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The London Underground

Below are some absolute gems on commuting.  

First, the etymology of “commute” Americanized: 

The word crossed over to use in a railway context in the US, where regular travellers began to swap day tickets for better-value season tickets; they “commuted” their daily tickets into season tickets. 

Second, the concept of commuting as a “third place” to get stuff done away from home and work.  

It was a new kind of time in the day: an interstitial mental space between home life and work.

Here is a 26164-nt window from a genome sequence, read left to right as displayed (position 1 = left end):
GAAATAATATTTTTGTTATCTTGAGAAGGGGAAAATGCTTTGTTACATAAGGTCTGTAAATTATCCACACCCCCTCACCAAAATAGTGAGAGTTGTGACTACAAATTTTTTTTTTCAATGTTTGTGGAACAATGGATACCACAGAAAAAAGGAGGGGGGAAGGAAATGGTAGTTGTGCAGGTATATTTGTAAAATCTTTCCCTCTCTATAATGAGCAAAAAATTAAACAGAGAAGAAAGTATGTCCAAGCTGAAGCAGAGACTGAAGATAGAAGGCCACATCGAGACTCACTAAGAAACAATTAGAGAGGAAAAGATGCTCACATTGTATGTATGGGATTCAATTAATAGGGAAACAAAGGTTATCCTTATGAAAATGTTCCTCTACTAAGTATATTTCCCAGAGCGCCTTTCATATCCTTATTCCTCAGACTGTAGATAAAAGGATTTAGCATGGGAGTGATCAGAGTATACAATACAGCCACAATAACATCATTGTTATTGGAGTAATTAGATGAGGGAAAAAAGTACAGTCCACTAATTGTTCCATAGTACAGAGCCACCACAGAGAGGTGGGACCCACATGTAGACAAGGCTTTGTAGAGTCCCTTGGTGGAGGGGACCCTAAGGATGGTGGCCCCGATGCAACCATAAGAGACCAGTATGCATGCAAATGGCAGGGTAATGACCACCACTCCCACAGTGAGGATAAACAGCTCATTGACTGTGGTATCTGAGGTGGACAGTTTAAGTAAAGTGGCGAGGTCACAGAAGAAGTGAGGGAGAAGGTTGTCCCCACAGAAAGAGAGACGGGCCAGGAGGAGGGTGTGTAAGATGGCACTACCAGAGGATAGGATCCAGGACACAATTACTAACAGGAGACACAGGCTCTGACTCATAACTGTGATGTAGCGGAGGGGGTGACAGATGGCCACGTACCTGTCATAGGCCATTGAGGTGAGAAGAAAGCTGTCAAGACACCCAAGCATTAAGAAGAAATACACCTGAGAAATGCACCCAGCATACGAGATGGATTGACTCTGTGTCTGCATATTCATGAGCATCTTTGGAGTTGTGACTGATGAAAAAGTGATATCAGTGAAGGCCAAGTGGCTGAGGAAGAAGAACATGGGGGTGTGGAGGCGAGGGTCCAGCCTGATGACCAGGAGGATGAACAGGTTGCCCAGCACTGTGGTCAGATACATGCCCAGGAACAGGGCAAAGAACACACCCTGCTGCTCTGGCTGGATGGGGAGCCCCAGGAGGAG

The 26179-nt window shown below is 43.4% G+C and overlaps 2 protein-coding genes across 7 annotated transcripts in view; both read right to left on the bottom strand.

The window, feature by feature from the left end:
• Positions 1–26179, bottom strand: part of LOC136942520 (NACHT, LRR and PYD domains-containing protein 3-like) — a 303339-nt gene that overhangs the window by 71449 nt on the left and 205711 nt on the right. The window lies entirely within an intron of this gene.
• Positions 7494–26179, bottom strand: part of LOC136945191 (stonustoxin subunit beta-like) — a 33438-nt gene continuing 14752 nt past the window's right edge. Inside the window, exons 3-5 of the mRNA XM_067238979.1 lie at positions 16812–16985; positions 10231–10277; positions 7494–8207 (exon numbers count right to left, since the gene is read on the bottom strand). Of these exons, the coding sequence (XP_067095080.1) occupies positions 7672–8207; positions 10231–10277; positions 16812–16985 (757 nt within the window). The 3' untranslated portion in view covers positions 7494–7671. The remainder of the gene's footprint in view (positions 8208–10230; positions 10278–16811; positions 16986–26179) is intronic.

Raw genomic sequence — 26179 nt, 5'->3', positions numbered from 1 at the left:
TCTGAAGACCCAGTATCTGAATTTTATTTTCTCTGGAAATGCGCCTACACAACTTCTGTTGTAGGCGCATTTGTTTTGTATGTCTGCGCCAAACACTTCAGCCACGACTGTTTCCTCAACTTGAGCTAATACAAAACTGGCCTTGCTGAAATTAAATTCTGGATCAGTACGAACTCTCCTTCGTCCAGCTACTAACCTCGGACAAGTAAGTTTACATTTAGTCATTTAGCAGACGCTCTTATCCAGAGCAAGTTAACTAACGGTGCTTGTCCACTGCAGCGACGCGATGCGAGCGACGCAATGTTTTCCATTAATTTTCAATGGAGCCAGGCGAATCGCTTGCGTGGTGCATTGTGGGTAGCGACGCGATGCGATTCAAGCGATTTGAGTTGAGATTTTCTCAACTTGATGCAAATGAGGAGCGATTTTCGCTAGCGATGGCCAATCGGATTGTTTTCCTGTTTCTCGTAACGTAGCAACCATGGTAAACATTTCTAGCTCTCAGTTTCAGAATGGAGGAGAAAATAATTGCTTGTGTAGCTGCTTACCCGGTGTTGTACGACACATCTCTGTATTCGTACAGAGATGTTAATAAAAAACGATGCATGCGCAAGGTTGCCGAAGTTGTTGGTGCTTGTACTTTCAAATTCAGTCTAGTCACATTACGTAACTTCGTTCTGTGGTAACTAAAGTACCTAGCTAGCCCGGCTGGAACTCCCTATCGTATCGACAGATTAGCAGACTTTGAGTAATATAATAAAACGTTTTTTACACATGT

And thirdly, the article explains how commuting via train is a mysteriously personal and more peaceful experience than any other commute:   

And that, perhaps is why people go quiet in the underground. It’s the only time we experience a combination of 21st-century technology (the trains), 19th-century technology and vision (the tunnels, the network) and our paleolithic deep self. A person on the underground is experiencing the rare chance to be a 21st-century Victorian caveman.

I’m working on a book right now that compares how riding the train predicts many of the everyday things we see in life.  Life is the insides of the train in slow motion.      

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By Wells Baum

Wells Baum is a daily blogger who writes about Life & Arts. He's also the author of Discvr.blog and four books.